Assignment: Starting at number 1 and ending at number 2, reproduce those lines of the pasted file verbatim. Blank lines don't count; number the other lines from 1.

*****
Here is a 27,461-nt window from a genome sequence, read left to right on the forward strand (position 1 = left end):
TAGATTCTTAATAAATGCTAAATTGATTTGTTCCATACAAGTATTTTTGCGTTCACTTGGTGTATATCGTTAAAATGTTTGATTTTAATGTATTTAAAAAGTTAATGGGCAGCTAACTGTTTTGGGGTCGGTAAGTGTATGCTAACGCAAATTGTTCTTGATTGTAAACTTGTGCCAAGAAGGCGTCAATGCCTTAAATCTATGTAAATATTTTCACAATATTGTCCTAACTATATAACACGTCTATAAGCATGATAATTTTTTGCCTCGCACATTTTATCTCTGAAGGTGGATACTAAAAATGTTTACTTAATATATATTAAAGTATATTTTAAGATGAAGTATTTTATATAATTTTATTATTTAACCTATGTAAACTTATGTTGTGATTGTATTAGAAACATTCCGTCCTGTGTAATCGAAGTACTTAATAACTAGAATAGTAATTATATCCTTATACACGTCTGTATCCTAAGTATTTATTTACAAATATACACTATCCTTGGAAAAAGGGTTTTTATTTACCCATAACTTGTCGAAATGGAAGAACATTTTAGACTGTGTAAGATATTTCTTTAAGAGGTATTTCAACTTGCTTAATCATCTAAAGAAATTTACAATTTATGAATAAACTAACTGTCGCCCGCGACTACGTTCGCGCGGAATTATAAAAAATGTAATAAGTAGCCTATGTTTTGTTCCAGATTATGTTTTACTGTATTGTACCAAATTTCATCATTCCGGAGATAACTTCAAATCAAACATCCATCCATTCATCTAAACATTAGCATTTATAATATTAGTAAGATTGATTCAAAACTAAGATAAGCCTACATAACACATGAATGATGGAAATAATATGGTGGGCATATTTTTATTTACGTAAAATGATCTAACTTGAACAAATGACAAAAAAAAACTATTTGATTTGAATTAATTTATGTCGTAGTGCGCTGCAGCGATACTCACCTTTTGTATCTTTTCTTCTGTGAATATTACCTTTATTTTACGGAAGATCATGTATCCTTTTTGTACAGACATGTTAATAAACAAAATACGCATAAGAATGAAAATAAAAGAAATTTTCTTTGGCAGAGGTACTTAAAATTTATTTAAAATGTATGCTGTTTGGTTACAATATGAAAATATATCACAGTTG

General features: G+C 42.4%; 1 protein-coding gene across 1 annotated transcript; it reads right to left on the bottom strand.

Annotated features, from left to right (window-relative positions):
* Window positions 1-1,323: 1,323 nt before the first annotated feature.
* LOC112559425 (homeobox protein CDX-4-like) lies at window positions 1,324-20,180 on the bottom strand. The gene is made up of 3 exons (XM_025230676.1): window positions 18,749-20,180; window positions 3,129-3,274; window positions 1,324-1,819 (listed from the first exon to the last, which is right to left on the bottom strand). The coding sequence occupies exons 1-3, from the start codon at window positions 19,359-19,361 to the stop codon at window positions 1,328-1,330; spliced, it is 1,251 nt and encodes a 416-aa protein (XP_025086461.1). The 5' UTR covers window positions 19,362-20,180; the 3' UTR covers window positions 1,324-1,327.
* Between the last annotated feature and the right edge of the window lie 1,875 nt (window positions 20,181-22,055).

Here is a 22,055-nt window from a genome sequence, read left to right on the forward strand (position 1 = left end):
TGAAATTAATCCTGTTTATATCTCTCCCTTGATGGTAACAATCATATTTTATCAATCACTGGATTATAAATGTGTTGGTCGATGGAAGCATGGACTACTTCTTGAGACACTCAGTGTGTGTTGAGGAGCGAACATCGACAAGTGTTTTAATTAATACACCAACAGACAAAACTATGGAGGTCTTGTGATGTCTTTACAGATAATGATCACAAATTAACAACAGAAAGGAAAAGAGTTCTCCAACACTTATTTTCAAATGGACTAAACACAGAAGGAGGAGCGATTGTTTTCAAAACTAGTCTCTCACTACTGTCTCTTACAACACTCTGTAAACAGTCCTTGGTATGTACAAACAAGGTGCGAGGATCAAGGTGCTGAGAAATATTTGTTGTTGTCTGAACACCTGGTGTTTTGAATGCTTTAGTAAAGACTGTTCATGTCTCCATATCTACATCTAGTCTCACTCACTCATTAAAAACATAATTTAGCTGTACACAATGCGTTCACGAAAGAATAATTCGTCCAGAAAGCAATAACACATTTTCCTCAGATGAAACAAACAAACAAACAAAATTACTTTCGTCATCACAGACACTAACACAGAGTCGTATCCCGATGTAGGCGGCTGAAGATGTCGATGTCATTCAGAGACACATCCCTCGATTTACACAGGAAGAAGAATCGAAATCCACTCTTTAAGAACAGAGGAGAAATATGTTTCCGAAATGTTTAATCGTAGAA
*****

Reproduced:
Here is a 27,461-nt window from a genome sequence, read left to right on the forward strand (position 1 = left end):
TAGATTCTTAATAAATGCTAAATTGATTTGTTCCATACAAGTATTTTTGCGTTCACTTGGTGTATATCGTTAAAATGTTTGATTTTAATGTATTTAAAAAGTTAATGGGCAGCTAACTGTTTTGGGGTCGGTAAGTGTATGCTAACGCAAATTGTTCTTGATTGTAAACTTGTGCCAAGAAGGCGTCAATGCCTTAAATCTATGTAAATATTTTCACAATATTGTCCTAACTATATAACACGTCTATAAGCATGATAATTTTTTGCCTCGCACATTTTATCTCTGAAGGTGGATACTAAAAATGTTTACTTAATATATATTAAAGTATATTTTAAGATGAAGTATTTTATATAATTTTATTATTTAACCTATGTAAACTTATGTTGTGATTGTATTAGAAACATTCCGTCCTGTGTAATCGAAGTACTTAATAACTAGAATAGTAATTATATCCTTATACACGTCTGTATCCTAAGTATTTATTTACAAATATACACTATCCTTGGAAAAAGGGTTTTTATTTACCCATAACTTGTCGAAATGGAAGAACATTTTAGACTGTGTAAGATATTTCTTTAAGAGGTATTTCAACTTGCTTAATCATCTAAAGAAATTTACAATTTATGAATAAACTAACTGTCGCCCGCGACTACGTTCGCGCGGAATTATAAAAAATGTAATAAGTAGCCTATGTTTTGTTCCAGATTATGTTTTACTGTATTGTACCAAATTTCATCATTCCGGAGATAACTTCAAATCAAACATCCATCCATTCATCTAAACATTAGCATTTATAATATTAGTAAGATTGATTCAAAACTAAGATAAGCCTACATAACACATGAATGATGGAAATAATATGGTGGGCATATTTTTATTTACGTAAAATGATCTAACTTGAACAAATGACAAAAAAAAACTATTTGATTTGAATTAATTTATGTCGTAGTGCGCTGCAGCGATACTCACCTTTTGTATCTTTTCTTCTGTGAATATTACCTTTATTTTACGGAAGATCATGTATCCTTTTTGTACAGACATGTTAATAAACAAAATACGCATAAGAATGAAAATAAAAGAAATTTTCTTTGGCAGAGGTACTTAAAATTTATTTAAAATGTATGCTGTTTGGTTACAATATGAAAATATATCACAGTTG